Tailback Ryan Nall, who averaged 6.5 yards per
Jake Luton is the latest stopgap at the quarterback position due to being a middling talent at the junior college level. There isn’t any good news on the defensive side either; the Beavers allowed 30 points per contest last season.
One positive for Oregon State is that the unit is experienced, with nine starters returning. This team will probably finish near the bottom in most statistical categories, and Andersen may be looking for a job at season’s end.
Few coaches have managed to win at Berkeley, and for good reason: It is a difficult place to build a successful program.
Not only does Cal live in the shadows of USC and UCLA, the university community has a fractious relationship with the football program and the athletic department.
Justin Wilcox is the latest coach to step into the maelstrom with hopes of building a winner by the bay. Wilcox, who served as Wisconsin’s defensive coordinator last season, has a lot of building to do.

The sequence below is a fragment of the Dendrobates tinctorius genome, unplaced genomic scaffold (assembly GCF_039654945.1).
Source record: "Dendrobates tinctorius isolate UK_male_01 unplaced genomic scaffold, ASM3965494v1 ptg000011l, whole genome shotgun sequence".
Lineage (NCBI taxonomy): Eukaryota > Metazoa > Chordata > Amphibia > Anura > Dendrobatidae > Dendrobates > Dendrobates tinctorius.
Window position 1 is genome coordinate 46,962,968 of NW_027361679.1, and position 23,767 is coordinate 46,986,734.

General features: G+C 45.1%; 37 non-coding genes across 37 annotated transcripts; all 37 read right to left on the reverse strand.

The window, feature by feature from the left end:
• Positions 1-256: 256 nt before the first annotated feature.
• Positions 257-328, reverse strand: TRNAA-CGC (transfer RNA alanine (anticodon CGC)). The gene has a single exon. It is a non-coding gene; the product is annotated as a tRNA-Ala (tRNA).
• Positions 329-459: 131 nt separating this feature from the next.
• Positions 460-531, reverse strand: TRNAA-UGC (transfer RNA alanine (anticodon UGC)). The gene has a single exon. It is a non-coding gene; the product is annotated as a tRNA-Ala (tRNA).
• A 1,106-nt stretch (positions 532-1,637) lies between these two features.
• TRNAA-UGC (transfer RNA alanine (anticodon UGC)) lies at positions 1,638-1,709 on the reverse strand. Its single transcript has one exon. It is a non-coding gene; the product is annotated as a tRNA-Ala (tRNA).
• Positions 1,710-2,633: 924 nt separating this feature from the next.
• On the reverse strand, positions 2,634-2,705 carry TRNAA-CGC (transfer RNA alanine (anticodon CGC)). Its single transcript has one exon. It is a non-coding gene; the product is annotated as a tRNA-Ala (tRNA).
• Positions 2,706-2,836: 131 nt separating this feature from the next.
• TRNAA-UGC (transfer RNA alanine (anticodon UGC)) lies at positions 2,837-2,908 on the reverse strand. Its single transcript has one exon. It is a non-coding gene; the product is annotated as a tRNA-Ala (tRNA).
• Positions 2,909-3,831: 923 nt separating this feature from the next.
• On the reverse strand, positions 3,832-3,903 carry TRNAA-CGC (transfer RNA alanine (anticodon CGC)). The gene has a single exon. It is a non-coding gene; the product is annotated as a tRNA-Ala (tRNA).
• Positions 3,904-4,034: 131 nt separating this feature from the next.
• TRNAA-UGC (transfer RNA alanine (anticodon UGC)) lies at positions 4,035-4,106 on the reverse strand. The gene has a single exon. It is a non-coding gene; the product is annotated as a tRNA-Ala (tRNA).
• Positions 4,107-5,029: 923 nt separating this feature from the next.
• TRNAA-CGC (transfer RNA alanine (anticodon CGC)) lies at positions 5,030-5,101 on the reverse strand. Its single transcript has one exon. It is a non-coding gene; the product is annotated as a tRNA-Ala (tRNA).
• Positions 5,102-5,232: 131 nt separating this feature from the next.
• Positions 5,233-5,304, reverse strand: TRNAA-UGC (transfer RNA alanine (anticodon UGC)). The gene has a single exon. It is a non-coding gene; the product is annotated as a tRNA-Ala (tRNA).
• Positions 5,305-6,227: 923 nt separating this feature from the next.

Former coach Sonny Dykes didn’t leave much in the way of experienced talent. The pass-heavy offense that got former Golden Bear Jared Goff drafted first overall has been scrapped in favor of a more traditional system, but it remains to be seen whether Ross Bowers can emerge as a consistent signal caller.
Bowers will look toward stable of tailbacks for assistance as he finds his way. Tre Watson, a workhorse in high school, will see a lot more action this season.
Unlike the offense, the defense features some experienced bodies. Devante Downs led the Golden Bears in tackles last season, and his productivity will likely increase under the defensive-minded Wilcox.
The Bears may struggle this year as their non-conference schedule is one of the most challenging in the nation: North Carolina and Ole Miss are both on the slate. Cal may not be anything more than a bottom-feeder this year.